Thursday, October 11, 2012

Closed-captioning Milestones

Closed captions are called “closed” because video viewers can decide whether to turn them on or off. On the other hand, open captions are visible at all times.
  • 1971 - A preview of closed captioning is demonstrated at The First National Conference on Television for the Hearing Impaired in Nashville
  • 1972 - Closed captions is embedded within the normal broadcast of the ABC show Mod Squad at Gallaudet College (now Gallaudet University).
  • 1972 - The French Chef becomes the first TV program to include open captioning on PBS. Later the same day a rebroadcast of ABC News includes open captions.
  • 1973 - The Captioned ABC News becomes the only timely newscast accessible to deaf and hard-of-hearing people.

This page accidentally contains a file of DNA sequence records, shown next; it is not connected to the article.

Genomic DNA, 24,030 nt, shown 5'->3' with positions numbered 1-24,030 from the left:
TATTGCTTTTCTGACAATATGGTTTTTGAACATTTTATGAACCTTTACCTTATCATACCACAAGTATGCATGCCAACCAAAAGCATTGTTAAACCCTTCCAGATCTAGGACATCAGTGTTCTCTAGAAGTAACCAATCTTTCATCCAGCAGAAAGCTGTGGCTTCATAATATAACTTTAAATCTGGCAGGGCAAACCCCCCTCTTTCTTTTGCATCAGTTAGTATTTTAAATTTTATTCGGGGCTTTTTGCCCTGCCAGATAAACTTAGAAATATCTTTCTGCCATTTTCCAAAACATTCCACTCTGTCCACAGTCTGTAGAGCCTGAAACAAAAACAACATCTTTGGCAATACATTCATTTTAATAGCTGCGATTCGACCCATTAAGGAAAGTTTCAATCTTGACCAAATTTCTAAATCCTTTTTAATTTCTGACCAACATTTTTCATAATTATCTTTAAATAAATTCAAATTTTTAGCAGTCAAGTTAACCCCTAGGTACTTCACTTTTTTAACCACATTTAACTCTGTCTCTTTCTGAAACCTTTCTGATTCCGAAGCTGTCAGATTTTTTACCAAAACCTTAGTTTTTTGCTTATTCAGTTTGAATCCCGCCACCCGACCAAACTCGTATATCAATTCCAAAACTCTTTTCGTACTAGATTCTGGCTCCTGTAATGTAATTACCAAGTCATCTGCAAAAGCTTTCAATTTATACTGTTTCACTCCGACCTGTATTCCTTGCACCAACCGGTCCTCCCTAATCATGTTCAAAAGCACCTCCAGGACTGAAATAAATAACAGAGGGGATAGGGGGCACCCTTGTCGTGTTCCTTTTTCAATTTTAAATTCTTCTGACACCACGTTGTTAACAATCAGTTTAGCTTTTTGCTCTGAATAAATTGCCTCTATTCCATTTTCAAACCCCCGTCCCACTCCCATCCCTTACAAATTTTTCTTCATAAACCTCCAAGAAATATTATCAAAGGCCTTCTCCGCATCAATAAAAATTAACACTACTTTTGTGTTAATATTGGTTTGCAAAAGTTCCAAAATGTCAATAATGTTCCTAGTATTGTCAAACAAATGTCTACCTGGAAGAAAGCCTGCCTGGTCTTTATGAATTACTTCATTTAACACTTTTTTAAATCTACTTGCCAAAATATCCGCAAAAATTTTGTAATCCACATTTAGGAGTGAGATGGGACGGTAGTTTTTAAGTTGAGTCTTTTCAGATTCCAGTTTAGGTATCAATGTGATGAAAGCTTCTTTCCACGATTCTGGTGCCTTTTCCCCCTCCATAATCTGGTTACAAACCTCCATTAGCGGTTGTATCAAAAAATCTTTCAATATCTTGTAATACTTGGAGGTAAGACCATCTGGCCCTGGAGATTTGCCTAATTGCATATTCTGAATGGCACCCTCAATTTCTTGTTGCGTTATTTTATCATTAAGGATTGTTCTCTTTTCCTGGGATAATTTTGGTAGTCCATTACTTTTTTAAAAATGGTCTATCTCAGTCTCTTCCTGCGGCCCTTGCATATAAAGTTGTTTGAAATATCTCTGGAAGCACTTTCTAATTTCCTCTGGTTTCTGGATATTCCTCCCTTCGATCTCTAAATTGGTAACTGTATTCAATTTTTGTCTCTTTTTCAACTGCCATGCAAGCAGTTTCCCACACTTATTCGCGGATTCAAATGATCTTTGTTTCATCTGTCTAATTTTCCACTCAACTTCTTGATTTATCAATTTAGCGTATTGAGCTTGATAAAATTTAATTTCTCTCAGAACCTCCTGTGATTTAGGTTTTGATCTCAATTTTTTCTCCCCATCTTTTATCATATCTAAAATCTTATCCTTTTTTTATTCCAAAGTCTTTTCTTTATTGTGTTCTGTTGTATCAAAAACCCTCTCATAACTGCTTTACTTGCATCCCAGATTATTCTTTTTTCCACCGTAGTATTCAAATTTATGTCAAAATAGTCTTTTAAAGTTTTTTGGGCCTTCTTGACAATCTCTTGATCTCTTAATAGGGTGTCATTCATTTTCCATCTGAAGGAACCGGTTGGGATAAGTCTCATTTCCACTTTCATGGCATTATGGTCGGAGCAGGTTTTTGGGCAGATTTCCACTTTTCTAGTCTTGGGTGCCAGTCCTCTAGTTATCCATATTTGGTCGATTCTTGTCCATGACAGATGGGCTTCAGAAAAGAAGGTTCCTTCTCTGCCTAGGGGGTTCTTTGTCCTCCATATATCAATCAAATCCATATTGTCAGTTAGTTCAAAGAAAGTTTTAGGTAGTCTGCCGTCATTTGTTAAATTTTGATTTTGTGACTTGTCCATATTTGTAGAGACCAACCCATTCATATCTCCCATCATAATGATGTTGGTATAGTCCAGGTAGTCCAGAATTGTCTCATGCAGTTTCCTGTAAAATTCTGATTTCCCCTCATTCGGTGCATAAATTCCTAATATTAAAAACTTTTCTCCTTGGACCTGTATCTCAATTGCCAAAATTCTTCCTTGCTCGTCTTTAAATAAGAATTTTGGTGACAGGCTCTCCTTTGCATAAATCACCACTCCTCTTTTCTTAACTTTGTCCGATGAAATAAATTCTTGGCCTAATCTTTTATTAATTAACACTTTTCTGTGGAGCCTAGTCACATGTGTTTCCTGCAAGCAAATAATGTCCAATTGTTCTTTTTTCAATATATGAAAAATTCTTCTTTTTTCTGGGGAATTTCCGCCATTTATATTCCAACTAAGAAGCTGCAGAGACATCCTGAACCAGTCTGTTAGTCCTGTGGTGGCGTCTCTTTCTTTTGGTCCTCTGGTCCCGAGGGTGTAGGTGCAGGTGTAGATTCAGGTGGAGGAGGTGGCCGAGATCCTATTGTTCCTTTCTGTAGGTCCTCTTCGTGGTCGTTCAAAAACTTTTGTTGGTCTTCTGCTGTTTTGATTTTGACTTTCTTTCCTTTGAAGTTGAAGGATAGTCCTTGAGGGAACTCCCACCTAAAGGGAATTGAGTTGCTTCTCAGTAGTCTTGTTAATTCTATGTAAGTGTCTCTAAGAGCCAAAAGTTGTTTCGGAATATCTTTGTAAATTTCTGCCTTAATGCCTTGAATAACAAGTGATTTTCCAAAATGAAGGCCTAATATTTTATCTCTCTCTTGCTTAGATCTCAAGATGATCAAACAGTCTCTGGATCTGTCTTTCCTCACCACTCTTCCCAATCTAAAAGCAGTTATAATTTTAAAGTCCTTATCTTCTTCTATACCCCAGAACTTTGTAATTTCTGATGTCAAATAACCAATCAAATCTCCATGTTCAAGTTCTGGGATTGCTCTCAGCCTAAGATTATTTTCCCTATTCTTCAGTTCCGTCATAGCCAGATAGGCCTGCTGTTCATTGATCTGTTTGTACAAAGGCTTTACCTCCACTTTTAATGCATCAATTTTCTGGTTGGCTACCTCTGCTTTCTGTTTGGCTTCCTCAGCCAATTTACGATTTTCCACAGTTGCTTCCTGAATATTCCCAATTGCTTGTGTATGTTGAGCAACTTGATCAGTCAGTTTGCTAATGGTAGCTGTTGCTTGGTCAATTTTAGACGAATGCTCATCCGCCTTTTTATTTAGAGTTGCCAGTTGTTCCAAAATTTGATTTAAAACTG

• 1976 - The FCC adopts standards for the transmission of closed captioning on TV and requires license holders to transmit emergency messages in a visual format.
  • 1979 - The National Captioning Institute is created
  • 1980 - The ABC Sunday Night Movie, The Wonderful World of Disney and Masterpiece Theater are among the first closed-captioned television series broadcast for viewers with caption decoders
  • 1982 - Real-time captioning debuts
  • 1990 - The Americans With Disabilities Act is passed, requiring all federally-funded public service announcements to be closed-captioned.
  • 1990 - The Television Decoder Circuitry Act requires TV sets 13 inches or larger to be capable of showing captions within three years.
  • 1990 - Wheel of Fortune became the first game show to be closed captioned.
  • 1992 - FCC adopts technical standards for closed captioning on cablesystems.
  • 1996 – The Telecommunications Act of 1996 requires the FCC to develop rules for closed captioning of television programs
  • 2010 - By order of the FCC, 100% of all new analog and digital Spanish languageprograms must be closed-captioned
Sources: The Closed Captioning Institute, Federal Communication Commission

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